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Last modified: Wednesday, 19-Jul-2017 14:30:28 EDT

University Health Service (UHS)
Health Promotion Office

While Studying Abroad:
Taking Care of Your Health

Scheduling an appointment with your primary care provider (PCP) at the University Health Service prior to leaving the university is a good idea even if your program does not require you to do so. You may find it helpful to talk with your PCP about your health concerns, diet/nutrition concerns, prescription renewals, and other questions you may have. Female students may want to schedule an annual gynecological exam before going abroad.

To schedule an appointment at UHS, call 585-275-2662. It will be helpful to let the receptionist know you will be studying abroad and are scheduling a pre-departure health visit.

Travel Immunizations

Many countries require you to have specific immunizations before coming into the country. The Centers for Disease Control and Prevention (CDC) tells which immunizations are required for every country. Travel advisories are also listed on this site.

If you need immunizations before you travel, you can receive them at UHS. There will be a charge for the immunizations, but not for the visit to UHS. You may prefer to go to your physician at home, to your county health department, to Passport Health (located in Helen Wood Hall across from the Medical Center), or to another health care facility. You may want to inquire about the cost when you call to schedule. Since some immunizations require more than one visit or cannot be taken in combination with others, it is recommended that you take care of your immunizations well in advance of your departure.

Health Insurance

All full-time UR students must have health insurance coverage while studying abroad. You can remain on your parent's or your own health insurance, or you can enroll in the University sponsored health insurance plan offered through UHS. Many study abroad programs offer health insurance coverage. You may find this coverage will fit your needs. The important point is to have adequate health insurance coverage while abroad. Students who will be studying abroad do not complete the online Health Insurance Enrollment/Waiver Process for the semester they are abroad. They must complete the online process before the start of the semester or year in which they will return to campus.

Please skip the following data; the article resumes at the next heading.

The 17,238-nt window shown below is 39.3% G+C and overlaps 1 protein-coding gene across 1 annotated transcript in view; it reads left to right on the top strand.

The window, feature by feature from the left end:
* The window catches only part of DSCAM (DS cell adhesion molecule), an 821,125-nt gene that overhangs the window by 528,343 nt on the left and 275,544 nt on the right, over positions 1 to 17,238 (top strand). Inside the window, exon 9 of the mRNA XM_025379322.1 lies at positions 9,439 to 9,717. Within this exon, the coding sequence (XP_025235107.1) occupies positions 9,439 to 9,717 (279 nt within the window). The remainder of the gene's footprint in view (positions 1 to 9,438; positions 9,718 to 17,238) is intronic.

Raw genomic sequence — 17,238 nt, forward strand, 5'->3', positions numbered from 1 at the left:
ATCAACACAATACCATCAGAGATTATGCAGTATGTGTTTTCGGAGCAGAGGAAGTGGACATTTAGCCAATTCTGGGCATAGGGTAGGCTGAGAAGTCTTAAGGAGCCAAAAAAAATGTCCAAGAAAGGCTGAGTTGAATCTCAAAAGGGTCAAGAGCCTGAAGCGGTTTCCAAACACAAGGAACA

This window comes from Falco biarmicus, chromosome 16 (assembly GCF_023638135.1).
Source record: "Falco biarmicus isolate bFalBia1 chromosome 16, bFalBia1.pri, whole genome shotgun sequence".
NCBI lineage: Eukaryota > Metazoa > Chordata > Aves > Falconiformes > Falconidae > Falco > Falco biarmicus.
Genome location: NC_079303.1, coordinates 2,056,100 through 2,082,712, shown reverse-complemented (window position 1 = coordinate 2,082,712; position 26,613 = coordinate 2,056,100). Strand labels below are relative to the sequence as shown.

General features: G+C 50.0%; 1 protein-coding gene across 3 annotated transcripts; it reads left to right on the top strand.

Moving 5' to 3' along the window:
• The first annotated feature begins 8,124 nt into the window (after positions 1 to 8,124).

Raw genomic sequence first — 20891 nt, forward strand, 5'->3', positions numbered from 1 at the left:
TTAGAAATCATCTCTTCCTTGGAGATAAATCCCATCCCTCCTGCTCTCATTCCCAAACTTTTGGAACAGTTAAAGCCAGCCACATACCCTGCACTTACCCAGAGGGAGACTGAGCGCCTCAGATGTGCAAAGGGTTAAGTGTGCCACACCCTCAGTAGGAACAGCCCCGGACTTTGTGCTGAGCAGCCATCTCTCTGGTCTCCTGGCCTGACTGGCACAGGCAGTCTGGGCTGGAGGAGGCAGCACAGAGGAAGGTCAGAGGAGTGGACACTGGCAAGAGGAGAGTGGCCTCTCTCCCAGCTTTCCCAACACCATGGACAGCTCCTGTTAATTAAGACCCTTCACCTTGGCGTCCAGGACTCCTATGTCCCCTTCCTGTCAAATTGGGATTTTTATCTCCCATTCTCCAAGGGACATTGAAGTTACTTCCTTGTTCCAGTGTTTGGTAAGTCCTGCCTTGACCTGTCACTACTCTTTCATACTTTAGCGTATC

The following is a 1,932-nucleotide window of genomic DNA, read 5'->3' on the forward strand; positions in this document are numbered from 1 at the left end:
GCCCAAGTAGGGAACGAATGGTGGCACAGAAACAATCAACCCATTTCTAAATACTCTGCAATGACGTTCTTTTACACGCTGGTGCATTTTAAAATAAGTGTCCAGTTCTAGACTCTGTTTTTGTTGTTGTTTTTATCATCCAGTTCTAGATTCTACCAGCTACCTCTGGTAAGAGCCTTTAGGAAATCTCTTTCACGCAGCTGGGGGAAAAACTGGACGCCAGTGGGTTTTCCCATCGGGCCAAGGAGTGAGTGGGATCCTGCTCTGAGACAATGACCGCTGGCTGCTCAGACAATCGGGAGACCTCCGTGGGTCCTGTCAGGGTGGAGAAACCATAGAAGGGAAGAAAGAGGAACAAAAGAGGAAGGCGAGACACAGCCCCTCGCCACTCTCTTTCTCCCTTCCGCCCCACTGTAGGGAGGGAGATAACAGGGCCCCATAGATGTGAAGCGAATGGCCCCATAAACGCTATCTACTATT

When deciding about your health insurance plan while you are abroad, we recommend checking to see if the plan covers you while you are out of the country. You may also want to check to see how the coverage works (i.e., you pay and then get reimbursed when you submit the bill to your insurance company, or your company pays the bill directly). We recommend carrying your insurance card with you at all times.

UHS Can Help You

All full-time students have a primary care provider (PCP) at UHS. When you are abroad, you can communicate with your PCP through the UHS web site (Contact Us). Contacting UHS can help you with general health questions, not replace or provide direct care you may need while abroad. When sending a message to UHS, it would be helpful if you mention that you are abroad.

It is likely you will have at least one cold while you are abroad. For suggestions for caring for cold symptoms, check Cold Self Care in the Health Topics section of the UHS web site. You will find recommendations for caring for a sore throat, cough, nasal congestion, and fever. Taking medications that work for you when you go abroad would be a good idea. The UHS web site provides immediate access to information on several health topics, as well as links to reputable health-related web sites.

Your Personal Health

Taking care of your personal health will help you have an enjoyable and successful time studying abroad. Living in another culture often entails a change in diet, different expectations about alcohol consumption, and stresses from living in a new place and culture.

Check Your Personal Health While Studying Abroad in the Study Abroad section in Health Topics for suggestions related to:

Items To Take With You